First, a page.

By Lillian Nalwoga
Between March and July 2014, the Collaboration on International ICT Policy in East and Southern Africa (CIPESA) in partnership with the Northern Uganda Media Centre (NUMEC) launched a project to document service delivery failures as a result of donor aid cuts to the Peace Recovery and Development Plan (PRDP) in Northern Uganda.
Focusing on the districts of Gulu, Nwoya and Amuru, service delivery failures under the education, health and infrastructure sectors were documented through Information and Communication Technology (ICT). Shoddy works, lack of coordination among project implementers, incomplete projects and inadequate funds are some of the challenges affecting the success of the PRDP.
Launched in 2007 in consultation with development partners, the PRDP was set up to consolidate the state authority, rebuild and empower communities, revitalise the economy and promote peace building and reconciliation in post-conflict Northern Uganda. The plan covers 55 districts and 9 municipalities. Although implementation begun in 2009, the PRDP has been dogged by corruption scandals and inadequate information on progress. The second phase of the PRDP which began in July 2012 and is due to end in June 2015, has faced similar challenges culminating in the suspension of support from key donors as a result of misappropriation of funds by officials under the Office of the Prime Minister.
In the education sector, the CIPESA-NUMEC documentation found that one school – Awoonyim Primary School in Patiko Sub County Gulu district – is reported to have received funding for the construction of a teacher’s housing unit, two classroom blocks and supply of sixty desks in the PRDP of 2009/2010. However, during field visits it emerged that the classrooms were poorly constructed while the housing unit construction was abandoned midway by the contractor without any explanation to the school administration. In another case, a vehicle meant to assist the District Education Officer in monitoring school activities was never procured despite a budget allocation of 80 million Uganda Shillings (UGX) under the 2010/2011 financial year under the PRDP.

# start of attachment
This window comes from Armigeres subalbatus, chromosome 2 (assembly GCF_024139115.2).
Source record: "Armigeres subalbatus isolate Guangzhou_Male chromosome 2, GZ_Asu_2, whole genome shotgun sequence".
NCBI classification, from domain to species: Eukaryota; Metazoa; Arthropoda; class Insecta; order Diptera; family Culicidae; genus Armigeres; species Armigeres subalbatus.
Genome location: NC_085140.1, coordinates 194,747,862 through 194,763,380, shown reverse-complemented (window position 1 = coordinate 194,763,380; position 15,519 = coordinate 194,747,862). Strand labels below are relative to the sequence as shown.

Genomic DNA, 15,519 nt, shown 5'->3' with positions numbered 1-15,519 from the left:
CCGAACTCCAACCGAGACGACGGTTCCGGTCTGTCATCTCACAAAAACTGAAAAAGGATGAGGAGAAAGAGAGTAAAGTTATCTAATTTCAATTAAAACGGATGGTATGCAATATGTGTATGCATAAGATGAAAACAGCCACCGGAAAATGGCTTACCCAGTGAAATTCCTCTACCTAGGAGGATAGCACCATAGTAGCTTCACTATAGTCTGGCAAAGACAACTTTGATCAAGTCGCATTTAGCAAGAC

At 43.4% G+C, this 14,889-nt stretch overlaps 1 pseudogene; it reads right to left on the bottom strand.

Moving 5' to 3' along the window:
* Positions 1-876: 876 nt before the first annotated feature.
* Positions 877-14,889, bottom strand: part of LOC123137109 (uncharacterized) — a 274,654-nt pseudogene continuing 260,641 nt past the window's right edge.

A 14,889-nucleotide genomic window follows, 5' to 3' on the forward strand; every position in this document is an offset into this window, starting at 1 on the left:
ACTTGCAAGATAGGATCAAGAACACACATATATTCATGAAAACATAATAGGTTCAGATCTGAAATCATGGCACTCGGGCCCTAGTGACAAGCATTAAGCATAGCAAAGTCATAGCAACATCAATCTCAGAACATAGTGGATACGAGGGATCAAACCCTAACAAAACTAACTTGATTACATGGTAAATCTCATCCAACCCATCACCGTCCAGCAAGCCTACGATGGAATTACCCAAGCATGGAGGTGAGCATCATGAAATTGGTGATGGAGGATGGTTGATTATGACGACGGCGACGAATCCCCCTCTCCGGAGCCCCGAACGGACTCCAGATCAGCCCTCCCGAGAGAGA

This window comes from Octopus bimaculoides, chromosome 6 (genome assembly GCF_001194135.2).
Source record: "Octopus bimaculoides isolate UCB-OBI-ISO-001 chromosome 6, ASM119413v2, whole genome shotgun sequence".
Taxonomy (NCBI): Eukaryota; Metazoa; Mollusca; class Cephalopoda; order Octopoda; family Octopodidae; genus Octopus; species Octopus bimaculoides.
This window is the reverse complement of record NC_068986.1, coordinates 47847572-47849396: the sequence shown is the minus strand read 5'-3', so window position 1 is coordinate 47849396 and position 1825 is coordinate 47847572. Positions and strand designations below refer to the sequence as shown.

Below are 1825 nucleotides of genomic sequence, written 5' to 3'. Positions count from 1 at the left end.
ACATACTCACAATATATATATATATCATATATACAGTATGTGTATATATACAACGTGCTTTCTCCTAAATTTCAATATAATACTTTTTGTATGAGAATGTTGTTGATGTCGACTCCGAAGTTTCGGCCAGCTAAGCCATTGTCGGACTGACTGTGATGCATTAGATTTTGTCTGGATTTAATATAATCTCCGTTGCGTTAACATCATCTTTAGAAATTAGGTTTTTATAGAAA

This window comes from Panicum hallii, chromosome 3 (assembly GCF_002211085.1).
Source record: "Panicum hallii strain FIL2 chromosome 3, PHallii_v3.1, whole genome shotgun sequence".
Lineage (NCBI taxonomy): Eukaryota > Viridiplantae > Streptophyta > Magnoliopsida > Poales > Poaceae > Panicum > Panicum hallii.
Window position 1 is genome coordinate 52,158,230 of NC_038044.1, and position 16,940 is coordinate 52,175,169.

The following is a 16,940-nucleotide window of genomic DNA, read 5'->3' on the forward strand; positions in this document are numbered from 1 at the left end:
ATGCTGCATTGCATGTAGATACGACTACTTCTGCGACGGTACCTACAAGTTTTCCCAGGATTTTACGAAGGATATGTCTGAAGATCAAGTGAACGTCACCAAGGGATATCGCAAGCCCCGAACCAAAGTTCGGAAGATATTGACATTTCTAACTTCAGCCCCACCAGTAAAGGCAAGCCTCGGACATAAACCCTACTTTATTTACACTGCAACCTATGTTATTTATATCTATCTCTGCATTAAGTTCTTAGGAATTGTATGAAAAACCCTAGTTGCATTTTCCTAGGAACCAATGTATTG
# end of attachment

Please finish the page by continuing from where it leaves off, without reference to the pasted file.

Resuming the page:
Under the health sector, Koro Abili Health Centre II and Purongo Health Centre II in Gulu and Nwoya districts were reported to have also been affected. Although an outpatient unit had successfully been built at the Koro Abili Health Centre II, it was under staffed and the center porter was acting as the administrator on behalf of the Assistant Nursing Officer. Meanwhile, the construction of a maternity ward worth UGX 80 million at Purongo Health Centre II had been abandoned midway by the contractor despite having been fully paid.
On the transport infrastructure front, the construction of the 70 kilometre (km) road linking Guru-Guru to Pabbo, a main entry in Lamogi Sub County in Amuru district, had been abandoned by the contractor. The road is impassible during the rainy season thus cutting off the communities from each other. The contractor had also not paid off locals who were employed during the construction. Atkinson Ojara, the Sub-County Chairman of Lamogi, attributed the road construction challenges to poor communication between sub-county officials.
The overall objective of the CIPESA and NUMEC partnership is to make Public Sector Information (PSI) more accessible and reusable by stakeholders such as citizens, civil society and the media in Northern Uganda. This involves repackaging information availing it online, in print and over radio,generating evidence on the impact of information access and use on transparency and accountability.
Other activities have included building ICT skills and knowledge for citizens and journalists to access and gainfully use open data and PSI to contribute to better service delivery; increasing interactions between citizens and leaders; and promoting greater access to PSI for citizens in Northern Uganda.
Watch the 15 minute documentary capturing the service delivery challenges under PRDP here. A picture story is also available here.
This work is supported by the Swedish Programme on ICTs in Developing Countries (SPIDER) and is part of the ICT4Democracy in East Africa project.
By Lillian Nalwoga